Jonas Kaufmann sings Nessun Dorma

Accompanied by the Orchestra Santa Cecilia, German operatic tenor Jonas Kaufmann performs Nessun Dorma from Turandot, an opera in three acts by Giacomo Puccini, completed by Franco Alfano, set to a libretto in Italian by Giuseppe Adami and Renato Simoni. Conductor: Antonio Pappano. Taken at the recording session of “Nessun Dorma – The Puccini Album”. Jonas Kaufmann dedicates his new album to the most popular Italian opera composer of all time, Giacomo Puccini. This brand new recording features one of the most famous and loved arias of all time, ‘Nessun Dorma’, alongside stunning pieces from Manon Lescaut, La Boheme, Tosca and more.

You can get the Album here here.
Get the live DVD here.

Another live performance by Jonas Kaufmann, with the BBC Symphony Orchestra and Chorus conducted by Marin Alsop at the Last Night of the Proms 2015 (with English subtitles).

Nessun Dorma

Nessun dorma is one of the best-known tenor arias in all opera. It is sung by Calaf, il principe ignoto (the unknown prince), who falls in love at first sight with the beautiful but cold Princess Turandot. However, any man who wishes to wed Turandot must first answer her three riddles; if he fails, he will be beheaded.

Prince Calaf attempt the impossible.

Her first riddle is told:
“What is born each night and dies at dawn?”
Prince Calaf answers: “Hope!”. Correct.

Turandot, unaffected, asks her second riddle:
“What flickers red and warm like a flame, yet is not fire?”
“Blood.” Calaf is right again. No suitor has proceeded this far, ever. This time, the princess becomes unnerved. She asks her third riddle:

“What is like ice yet burns?”

Silence falls over the crowd. A few moments later, Calaf shouts, “Turandot!” He is right again. The crowd cheers and congratulates Calaf, thankful his life was not lost and future lives were saved.

Nonetheless, the cruel princess recoils at the thought of marriage to him. She pleads with her father to spare her marriage to Prince Calaf, some stranger. Her father refuses. Prince Calaf, in order to appease the princess, offers her another chance by challenging her to guess his name by dawn. (As he kneels before her, the Nessun dorma theme makes a first appearance, to his words, “Il mio nome non sai!”) If she does so, she can execute him; but if she does not, she must marry him. The cruel and emotionally cold princess then decrees that none of her subjects shall sleep that night until his name is discovered. If they fail, all will be killed.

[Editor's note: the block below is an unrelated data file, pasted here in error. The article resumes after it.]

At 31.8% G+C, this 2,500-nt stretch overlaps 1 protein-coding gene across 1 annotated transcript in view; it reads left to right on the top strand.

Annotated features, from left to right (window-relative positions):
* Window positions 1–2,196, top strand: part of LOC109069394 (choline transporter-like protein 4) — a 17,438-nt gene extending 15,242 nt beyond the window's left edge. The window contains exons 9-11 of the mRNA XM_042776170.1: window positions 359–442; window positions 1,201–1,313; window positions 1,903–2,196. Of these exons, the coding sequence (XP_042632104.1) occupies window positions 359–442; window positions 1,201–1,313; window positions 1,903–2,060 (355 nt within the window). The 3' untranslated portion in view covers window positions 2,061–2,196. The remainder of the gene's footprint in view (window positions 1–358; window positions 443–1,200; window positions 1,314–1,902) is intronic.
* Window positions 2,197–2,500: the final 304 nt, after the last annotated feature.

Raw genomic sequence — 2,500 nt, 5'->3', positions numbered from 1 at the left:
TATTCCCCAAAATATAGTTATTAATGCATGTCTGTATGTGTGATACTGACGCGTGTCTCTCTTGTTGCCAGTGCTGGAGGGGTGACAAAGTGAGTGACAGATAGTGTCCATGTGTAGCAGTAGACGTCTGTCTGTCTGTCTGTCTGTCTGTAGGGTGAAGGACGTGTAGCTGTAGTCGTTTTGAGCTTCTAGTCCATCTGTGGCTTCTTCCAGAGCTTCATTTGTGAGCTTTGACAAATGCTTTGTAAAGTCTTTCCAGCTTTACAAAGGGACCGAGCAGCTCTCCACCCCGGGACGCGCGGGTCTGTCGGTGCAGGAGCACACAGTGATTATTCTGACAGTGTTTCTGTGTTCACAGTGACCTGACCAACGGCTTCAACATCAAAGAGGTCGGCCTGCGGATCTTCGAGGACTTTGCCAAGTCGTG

As the final act opens, it is now night. Calaf is alone in the moonlit palace gardens. In the distance, he hears Turandot’s heralds proclaiming her command. His aria begins with an echo of their cry and a reflection on Princess Turandot:

Nessun dorma! Nessun dorma!
Tu pure, o Principessa,
nella tua fredda stanza,
guardi le stelle
che tremano d’amore, e di speranza!
Ma il mio mistero è chiuso in me;
il nome mio nessun saprà!
No, No! Sulla tua bocca
lo dirò quando la luce splenderà!

Ed il mio bacio scioglierà
il silenzio che ti fa mia!

None shall sleep! None shall sleep!
Even you, O Princess,
in your cold bedroom,
watch the stars
that tremble with love and with hope!
But my secret is hidden within me;
none will know my name!
No, no! On your mouth
I will say it when the light shines!

And my kiss will dissolve
the silence that makes you mine!

Just before the climactic end of the aria, a chorus of women is heard singing in the distance:

Il nome suo nessun saprà,
E noi dovrem, ahimè, morir, morir!

No one will know his name,
and we will have to, alas, die, die!

Calaf, now certain of victory, sings:

Dilegua, o notte!
Tramontate, stelle!
Tramontate, stelle!
All’alba vincerò!
Vincerò! Vincerò!

Vanish, o night!
Fade, you stars!
Fade, you stars!
At dawn, I will win!
I will win! I will win!

Sources

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